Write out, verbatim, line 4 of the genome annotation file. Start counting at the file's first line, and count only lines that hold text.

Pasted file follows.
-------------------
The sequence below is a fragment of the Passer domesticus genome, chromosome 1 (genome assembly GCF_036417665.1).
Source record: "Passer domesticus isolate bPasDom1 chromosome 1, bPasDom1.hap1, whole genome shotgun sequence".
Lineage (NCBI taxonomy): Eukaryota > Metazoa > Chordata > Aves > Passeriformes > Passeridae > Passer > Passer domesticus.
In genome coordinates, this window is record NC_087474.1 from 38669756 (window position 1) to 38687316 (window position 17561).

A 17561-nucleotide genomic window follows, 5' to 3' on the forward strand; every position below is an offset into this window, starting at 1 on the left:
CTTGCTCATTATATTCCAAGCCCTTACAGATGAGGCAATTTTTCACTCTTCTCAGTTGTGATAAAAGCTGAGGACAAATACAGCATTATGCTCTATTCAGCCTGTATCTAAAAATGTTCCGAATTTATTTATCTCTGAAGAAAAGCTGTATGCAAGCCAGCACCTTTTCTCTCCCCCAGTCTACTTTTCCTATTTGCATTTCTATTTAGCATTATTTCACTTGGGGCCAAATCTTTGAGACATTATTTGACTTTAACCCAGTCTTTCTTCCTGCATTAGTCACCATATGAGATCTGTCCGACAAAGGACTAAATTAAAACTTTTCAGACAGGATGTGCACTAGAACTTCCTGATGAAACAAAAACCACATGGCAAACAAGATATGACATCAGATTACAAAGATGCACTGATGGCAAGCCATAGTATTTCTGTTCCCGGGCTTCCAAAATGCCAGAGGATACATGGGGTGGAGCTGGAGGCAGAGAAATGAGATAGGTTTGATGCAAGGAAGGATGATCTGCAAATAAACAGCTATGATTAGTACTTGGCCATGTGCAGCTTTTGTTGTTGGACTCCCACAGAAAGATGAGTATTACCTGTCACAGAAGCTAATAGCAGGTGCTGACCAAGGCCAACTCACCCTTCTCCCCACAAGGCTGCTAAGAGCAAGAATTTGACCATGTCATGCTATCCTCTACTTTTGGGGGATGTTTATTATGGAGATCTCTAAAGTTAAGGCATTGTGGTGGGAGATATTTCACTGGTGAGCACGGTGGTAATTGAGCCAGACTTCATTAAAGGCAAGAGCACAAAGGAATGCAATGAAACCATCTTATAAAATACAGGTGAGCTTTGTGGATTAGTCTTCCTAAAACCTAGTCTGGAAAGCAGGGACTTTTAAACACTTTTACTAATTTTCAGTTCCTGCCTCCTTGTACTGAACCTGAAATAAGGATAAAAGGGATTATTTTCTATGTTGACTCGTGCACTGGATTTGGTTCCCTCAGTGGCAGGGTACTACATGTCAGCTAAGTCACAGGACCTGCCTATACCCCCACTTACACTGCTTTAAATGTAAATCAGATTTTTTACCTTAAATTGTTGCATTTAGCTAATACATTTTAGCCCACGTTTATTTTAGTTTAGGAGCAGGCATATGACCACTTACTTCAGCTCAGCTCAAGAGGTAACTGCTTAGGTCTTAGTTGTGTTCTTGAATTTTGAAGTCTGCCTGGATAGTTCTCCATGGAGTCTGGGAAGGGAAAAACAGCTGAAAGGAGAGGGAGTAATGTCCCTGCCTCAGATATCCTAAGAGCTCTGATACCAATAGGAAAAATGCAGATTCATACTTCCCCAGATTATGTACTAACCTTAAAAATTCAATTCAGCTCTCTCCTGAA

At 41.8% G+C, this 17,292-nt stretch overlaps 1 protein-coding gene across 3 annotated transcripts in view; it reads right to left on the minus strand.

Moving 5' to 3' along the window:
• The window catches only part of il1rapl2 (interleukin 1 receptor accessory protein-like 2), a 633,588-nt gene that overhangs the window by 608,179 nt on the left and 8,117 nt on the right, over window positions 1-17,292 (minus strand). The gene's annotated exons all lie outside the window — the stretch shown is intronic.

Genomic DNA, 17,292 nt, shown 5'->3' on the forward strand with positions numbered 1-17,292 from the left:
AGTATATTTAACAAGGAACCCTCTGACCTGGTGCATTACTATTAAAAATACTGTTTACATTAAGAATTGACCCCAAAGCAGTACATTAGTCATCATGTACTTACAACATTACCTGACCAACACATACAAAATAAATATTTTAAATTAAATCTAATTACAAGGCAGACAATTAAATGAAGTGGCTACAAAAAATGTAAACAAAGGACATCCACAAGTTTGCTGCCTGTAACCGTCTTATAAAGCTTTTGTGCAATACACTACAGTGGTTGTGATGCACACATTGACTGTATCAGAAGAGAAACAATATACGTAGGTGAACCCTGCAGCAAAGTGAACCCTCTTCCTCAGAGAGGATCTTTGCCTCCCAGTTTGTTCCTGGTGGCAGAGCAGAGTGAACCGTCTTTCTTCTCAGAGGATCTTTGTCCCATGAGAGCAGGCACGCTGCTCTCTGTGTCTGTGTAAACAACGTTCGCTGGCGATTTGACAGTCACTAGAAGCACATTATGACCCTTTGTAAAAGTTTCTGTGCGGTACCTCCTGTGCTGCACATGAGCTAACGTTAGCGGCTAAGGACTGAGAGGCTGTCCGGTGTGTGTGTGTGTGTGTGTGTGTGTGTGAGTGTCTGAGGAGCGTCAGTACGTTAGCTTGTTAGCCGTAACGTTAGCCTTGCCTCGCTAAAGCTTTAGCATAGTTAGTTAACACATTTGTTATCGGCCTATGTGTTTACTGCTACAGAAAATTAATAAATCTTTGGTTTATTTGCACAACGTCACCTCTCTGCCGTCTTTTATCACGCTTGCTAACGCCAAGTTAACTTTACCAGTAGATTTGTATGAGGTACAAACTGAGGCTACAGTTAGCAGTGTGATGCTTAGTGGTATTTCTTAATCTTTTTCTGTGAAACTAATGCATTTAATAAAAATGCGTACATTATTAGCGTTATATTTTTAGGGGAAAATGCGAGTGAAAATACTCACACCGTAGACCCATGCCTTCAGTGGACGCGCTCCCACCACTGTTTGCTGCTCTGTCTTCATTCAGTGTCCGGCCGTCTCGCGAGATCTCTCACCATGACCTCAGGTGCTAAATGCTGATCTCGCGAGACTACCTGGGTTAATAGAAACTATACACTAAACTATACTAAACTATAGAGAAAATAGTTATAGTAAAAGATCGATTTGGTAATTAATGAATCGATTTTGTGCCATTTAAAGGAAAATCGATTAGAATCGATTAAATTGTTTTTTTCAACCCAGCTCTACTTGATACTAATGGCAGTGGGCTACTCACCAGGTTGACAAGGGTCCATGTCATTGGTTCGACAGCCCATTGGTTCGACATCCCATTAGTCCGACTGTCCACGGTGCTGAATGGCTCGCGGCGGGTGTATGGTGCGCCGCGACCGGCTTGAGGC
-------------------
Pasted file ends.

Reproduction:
In genome coordinates, this window is record NC_087474.1 from 38669756 (window position 1) to 38687316 (window position 17561).